Historically, the word ծիրանափող, pronounced [tsiɾɑnɑˈpʰoʁ], (literally "apricot pipe") has been used in Armenian. According to some sources, the word "duduk" was put into wide circulation in Armenia in the 1920s, during the early Soviet period, thus largely replacing "tsiranapogh".
The word "duduk" (also spelled doudouk or duduk) is a loanword ultimately derived from Turkish "düdük". According to the 2003 book Etymological Dictionary of the Altaic Languages, the Proto-Turkic*dǖtük ("pipe") derives from Proto-Altaic*tū́ti ("tube, round vessel", cf. Old Japanesetutu). The word dudka in Slavic languages is a diminutive of duda and is of native Proto-Slavic origin.
This instrument is not to be confused with the northwestern Bulgarian folk instrument of the same name (see below, Balkan duduk).
A duduk mouthpiece
The duduk is a double reed instrument with ancient origins, having existed since at least the fifth century, while there are Armenian scholars who believe it existed more than 1,500 years before that. The earliest instruments similar to the duduk's present form are made of bone or entirely of cane. Today, the duduk is exclusively made of wood with a large double reed. Nowadays, the instrument is mainly made from aged apricot wood.
The particular tuning depends heavily on the region in which it is played. In the twentieth century, the Armenian duduk began to be standardized diatonic in scale and single-octave in range. Accidentals, or chromatics are achieved using fingering techniques. The instrument's body also has different lengths depending upon the range of the instrument and region. The reed (Armenian: եղեգն, eġegn), is made from one or two pieces of cane in a duck-bill type assembly. Unlike other double-reed instruments, the reed is quite wide, helping to give the duduk both its unique, mournful sound, as well as its remarkable breath requirements. The duduk player is called dudukahar (դուդուկահար) in Armenian.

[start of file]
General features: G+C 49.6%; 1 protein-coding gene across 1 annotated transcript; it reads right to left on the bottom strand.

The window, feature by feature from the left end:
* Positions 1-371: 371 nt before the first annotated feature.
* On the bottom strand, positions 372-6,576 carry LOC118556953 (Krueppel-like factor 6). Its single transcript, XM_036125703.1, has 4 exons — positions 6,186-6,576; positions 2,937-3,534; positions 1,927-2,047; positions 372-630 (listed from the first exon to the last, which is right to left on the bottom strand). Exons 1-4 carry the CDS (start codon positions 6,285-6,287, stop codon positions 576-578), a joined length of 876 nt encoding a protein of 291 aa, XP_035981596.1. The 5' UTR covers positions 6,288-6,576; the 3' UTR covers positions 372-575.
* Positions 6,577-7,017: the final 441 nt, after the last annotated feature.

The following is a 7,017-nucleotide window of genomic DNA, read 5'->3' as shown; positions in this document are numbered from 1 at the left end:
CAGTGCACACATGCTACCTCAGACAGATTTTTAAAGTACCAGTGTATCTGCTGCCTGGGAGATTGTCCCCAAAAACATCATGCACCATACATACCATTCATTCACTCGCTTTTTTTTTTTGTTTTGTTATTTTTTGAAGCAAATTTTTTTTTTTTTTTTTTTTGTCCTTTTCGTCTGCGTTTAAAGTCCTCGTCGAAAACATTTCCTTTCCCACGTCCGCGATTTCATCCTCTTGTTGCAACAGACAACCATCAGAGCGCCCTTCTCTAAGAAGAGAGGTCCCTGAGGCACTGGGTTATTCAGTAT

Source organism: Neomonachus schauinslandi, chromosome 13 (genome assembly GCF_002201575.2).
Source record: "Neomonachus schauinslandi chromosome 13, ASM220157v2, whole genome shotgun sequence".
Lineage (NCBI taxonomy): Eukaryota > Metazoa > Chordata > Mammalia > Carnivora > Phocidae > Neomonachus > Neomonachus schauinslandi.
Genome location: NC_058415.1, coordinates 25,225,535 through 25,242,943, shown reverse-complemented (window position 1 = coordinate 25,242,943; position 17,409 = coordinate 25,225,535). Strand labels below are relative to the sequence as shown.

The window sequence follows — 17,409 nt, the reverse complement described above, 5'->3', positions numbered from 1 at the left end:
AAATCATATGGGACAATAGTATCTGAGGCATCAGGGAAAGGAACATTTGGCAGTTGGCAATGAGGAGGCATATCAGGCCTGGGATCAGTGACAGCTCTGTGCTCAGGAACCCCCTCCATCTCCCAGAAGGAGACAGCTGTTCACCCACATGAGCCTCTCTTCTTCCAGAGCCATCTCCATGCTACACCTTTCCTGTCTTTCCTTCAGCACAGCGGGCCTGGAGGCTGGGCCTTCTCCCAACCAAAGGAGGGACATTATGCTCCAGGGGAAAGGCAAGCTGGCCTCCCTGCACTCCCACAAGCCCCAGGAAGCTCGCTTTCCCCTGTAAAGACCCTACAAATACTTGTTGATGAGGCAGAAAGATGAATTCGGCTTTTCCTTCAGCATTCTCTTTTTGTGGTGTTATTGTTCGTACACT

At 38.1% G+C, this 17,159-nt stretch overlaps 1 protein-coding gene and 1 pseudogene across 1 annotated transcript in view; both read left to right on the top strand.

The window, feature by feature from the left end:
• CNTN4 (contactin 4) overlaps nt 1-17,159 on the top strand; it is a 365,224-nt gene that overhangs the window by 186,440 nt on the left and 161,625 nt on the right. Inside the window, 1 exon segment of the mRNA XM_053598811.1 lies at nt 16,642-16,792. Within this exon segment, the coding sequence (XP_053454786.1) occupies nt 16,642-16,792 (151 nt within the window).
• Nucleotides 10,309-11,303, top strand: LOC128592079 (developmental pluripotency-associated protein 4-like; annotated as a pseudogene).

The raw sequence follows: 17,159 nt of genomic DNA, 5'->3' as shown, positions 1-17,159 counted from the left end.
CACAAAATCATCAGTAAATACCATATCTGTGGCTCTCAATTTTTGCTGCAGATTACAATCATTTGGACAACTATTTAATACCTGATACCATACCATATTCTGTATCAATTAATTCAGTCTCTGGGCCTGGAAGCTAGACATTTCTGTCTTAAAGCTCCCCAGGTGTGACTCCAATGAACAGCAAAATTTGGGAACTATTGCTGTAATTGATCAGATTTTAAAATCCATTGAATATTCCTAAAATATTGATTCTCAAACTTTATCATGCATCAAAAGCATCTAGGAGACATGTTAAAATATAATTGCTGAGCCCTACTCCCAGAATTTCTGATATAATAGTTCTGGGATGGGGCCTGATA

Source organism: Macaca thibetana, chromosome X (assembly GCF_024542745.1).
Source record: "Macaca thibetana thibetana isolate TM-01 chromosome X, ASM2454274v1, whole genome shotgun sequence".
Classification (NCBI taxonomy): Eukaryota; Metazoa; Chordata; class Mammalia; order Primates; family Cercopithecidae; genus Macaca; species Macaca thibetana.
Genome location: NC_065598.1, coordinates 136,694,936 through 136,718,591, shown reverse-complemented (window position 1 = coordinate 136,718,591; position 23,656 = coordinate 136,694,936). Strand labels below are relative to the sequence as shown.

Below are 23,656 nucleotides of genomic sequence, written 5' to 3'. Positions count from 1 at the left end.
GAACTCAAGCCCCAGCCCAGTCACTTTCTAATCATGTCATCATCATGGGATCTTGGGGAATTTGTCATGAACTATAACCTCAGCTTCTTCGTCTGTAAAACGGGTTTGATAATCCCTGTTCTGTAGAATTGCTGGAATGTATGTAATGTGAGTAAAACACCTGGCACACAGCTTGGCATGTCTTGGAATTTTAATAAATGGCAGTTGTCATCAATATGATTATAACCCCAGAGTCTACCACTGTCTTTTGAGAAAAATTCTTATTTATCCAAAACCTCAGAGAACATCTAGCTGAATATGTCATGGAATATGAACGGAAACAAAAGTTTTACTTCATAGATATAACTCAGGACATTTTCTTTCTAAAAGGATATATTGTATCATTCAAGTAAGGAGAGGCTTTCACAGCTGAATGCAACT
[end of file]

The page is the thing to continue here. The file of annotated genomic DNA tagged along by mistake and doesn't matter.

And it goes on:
The performer uses air stored in his cheeks to keep playing the instrument while he inhales air into his lungs. This “circular” breathing technique is commonly used with all the double-reed instruments in the Middle East.
Duduk "is invariably played with the accompaniment of a second dum duduk, which gives the music an energy and tonic atmosphere, changing the scale harmoniously with the principal duduk."
Armenian musicologists cite evidence of the duduk's use as early as 1200 BC, though Western scholars suggest it is 1,500 years old. Variants of the duduk can be found in Armenia and the Caucasus. The history of the Armenian duduk music is dated to the reign of the Armenian king Tigran the Great, who reigned from 95–55 B.C. According to ethnomusicologist Dr. Jonathan McCollum, the instrument is depicted in numerous Armenian manuscripts of the Middle Ages, and is "actually the only truly Armenian instrument that's survived through history, and as such is a symbol of Armenian national identity ... The most important quality of the duduk is its ability to express the language dialectic and mood of the Armenian language, which is often the most challenging quality to a duduk player."